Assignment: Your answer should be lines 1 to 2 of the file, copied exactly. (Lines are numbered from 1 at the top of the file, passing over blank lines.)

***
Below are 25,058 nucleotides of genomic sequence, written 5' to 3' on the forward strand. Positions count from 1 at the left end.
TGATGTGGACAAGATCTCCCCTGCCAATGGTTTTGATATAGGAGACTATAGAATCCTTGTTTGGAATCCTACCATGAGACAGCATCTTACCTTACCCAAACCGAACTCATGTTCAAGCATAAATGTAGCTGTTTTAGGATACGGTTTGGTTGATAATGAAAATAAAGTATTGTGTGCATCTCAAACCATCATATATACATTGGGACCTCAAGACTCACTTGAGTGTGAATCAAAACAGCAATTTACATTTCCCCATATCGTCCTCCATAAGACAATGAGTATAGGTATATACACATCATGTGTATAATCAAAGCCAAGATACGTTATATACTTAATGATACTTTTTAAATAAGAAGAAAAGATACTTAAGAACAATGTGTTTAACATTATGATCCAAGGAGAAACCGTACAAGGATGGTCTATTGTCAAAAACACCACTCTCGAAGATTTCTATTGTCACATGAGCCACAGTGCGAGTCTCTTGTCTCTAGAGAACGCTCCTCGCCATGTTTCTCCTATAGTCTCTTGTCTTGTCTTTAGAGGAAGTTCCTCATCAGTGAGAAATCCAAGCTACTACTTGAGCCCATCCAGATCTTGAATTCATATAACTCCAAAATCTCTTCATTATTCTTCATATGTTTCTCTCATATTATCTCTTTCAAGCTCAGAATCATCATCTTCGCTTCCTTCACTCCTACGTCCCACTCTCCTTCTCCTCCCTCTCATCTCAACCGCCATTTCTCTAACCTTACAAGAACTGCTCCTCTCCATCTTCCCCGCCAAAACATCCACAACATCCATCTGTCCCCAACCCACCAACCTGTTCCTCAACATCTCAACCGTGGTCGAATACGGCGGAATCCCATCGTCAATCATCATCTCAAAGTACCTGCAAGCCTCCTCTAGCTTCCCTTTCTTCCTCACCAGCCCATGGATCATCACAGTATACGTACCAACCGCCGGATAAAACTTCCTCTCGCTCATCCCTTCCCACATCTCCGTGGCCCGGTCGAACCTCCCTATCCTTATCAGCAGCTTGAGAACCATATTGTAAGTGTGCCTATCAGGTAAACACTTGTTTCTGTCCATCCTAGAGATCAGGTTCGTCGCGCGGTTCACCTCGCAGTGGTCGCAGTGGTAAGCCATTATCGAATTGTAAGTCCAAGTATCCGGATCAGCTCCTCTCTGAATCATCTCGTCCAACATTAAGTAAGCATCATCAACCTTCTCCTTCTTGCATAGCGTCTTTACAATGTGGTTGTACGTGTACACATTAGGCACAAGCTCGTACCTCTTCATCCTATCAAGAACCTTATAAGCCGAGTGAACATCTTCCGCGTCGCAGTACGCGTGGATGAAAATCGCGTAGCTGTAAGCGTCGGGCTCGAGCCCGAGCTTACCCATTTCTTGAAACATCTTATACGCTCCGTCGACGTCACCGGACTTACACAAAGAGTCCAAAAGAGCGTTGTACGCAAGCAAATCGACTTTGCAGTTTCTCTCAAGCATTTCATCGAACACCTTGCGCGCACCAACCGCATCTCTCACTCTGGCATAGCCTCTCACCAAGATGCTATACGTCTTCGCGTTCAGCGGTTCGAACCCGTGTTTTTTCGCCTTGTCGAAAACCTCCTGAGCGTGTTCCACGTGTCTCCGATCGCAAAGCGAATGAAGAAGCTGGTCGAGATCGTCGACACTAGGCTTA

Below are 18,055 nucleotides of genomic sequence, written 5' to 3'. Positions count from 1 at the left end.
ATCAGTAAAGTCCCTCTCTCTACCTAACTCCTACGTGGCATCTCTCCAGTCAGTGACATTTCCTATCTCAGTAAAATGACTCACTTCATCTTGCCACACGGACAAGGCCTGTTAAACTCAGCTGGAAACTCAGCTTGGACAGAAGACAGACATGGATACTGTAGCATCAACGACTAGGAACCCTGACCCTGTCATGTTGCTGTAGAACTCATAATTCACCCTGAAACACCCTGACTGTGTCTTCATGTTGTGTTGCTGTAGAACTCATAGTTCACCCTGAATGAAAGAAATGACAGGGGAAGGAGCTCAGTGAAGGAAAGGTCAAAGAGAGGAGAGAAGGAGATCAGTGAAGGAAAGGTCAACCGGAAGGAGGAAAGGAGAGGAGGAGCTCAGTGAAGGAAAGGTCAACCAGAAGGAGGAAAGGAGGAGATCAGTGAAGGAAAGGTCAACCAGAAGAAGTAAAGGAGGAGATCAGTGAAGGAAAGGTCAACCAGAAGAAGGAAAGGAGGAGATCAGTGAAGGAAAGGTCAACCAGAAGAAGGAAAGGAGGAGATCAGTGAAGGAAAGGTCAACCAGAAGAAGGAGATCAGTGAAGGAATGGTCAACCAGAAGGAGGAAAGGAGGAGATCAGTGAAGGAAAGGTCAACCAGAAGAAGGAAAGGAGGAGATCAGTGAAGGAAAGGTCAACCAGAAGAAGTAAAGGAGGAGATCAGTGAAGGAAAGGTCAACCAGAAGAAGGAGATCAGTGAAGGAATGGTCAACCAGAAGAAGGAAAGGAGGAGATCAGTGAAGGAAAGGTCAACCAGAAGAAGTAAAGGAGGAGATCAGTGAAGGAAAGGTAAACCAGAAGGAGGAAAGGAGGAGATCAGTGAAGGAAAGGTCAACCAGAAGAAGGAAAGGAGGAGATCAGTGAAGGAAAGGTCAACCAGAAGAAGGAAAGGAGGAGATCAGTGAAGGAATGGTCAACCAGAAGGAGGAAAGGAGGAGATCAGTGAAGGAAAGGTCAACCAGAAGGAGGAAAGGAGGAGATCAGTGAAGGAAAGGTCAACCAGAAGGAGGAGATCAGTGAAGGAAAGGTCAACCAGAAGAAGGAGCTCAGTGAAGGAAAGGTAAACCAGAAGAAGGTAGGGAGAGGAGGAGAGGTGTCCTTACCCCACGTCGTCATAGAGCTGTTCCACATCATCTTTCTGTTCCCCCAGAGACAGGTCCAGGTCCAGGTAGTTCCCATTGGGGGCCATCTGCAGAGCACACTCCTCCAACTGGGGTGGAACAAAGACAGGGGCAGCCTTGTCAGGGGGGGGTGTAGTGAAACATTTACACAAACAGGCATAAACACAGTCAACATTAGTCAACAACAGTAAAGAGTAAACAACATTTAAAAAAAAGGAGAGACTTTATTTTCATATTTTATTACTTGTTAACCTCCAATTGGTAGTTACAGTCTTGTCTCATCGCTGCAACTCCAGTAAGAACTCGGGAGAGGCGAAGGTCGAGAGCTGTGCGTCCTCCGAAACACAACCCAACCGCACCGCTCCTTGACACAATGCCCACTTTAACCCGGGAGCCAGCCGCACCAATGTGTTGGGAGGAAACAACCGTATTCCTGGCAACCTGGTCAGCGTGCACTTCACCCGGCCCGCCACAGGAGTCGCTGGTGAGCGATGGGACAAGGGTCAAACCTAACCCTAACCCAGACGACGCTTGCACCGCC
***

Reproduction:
Below are 25,058 nucleotides of genomic sequence, written 5' to 3' on the forward strand. Positions count from 1 at the left end.
TGATGTGGACAAGATCTCCCCTGCCAATGGTTTTGATATAGGAGACTATAGAATCCTTGTTTGGAATCCTACCATGAGACAGCATCTTACCTTACCCAAACCGAACTCATGTTCAAGCATAAATGTAGCTGTTTTAGGATACGGTTTGGTTGATAATGAAAATAAAGTATTGTGTGCATCTCAAACCATCATATATACATTGGGACCTCAAGACTCACTTGAGTGTGAATCAAAACAGCAATTTACATTTCCCCATATCGTCCTCCATAAGACAATGAGTATAGGTATATACACATCATGTGTATAATCAAAGCCAAGATACGTTATATACTTAATGATACTTTTTAAATAAGAAGAAAAGATACTTAAGAACAATGTGTTTAACATTATGATCCAAGGAGAAACCGTACAAGGATGGTCTATTGTCAAAAACACCACTCTCGAAGATTTCTATTGTCACATGAGCCACAGTGCGAGTCTCTTGTCTCTAGAGAACGCTCCTCGCCATGTTTCTCCTATAGTCTCTTGTCTTGTCTTTAGAGGAAGTTCCTCATCAGTGAGAAATCCAAGCTACTACTTGAGCCCATCCAGATCTTGAATTCATATAACTCCAAAATCTCTTCATTATTCTTCATATGTTTCTCTCATATTATCTCTTTCAAGCTCAGAATCATCATCTTCGCTTCCTTCACTCCTACGTCCCACTCTCCTTCTCCTCCCTCTCATCTCAACCGCCATTTCTCTAACCTTACAAGAACTGCTCCTCTCCATCTTCCCCGCCAAAACATCCACAACATCCATCTGTCCCCAACCCACCAACCTGTTCCTCAACATCTCAACCGTGGTCGAATACGGCGGAATCCCATCGTCAATCATCATCTCAAAGTACCTGCAAGCCTCCTCTAGCTTCCCTTTCTTCCTCACCAGCCCATGGATCATCACAGTATACGTACCAACCGCCGGATAAAACTTCCTCTCGCTCATCCCTTCCCACATCTCCGTGGCCCGGTCGAACCTCCCTATCCTTATCAGCAGCTTGAGAACCATATTGTAAGTGTGCCTATCAGGTAAACACTTGTTTCTGTCCATCCTAGAGATCAGGTTCGTCGCGCGGTTCACCTCGCAGTGGTCGCAGTGGTAAGCCATTATCGAATTGTAAGTCCAAGTATCCGGATCAGCTCCTCTCTGAATCATCTCGTCCAACATTAAGTAAGCATCATCAACCTTCTCCTTCTTGCATAGCGTCTTTACAATGTGGTTGTACGTGTACACATTAGGCACAAGCTCGTACCTCTTCATCCTATCAAGAACCTTATAAGCCGAGTGAACATCTTCCGCGTCGCAGTACGCGTGGATGAAAATCGCGTAGCTGTAAGCGTCGGGCTCGAGCCCGAGCTTACCCATTTCTTGAAACATCTTATACGCTCCGTCGACGTCACCGGACTTACACAAAGAGTCCAAAAGAGCGTTGTACGCAAGCAAATCGACTTTGCAGTTTCTCTCAAGCATTTCATCGAACACCTTGCGCGCACCAACCGCATCTCTCACTCTGGCATAGCCTCTCACCAAGATGCTATACGTCTTCGCGTTCAGCGGTTCGAACCCGTGTTTTTTCGCCTTGTCGAAAACCTCCTGAGCGTGTTCCACGTGTCTCCGATCGCAAAGCGAATGAAGAAGCTGGTCGAGATCGTCGACACTAGGCTTA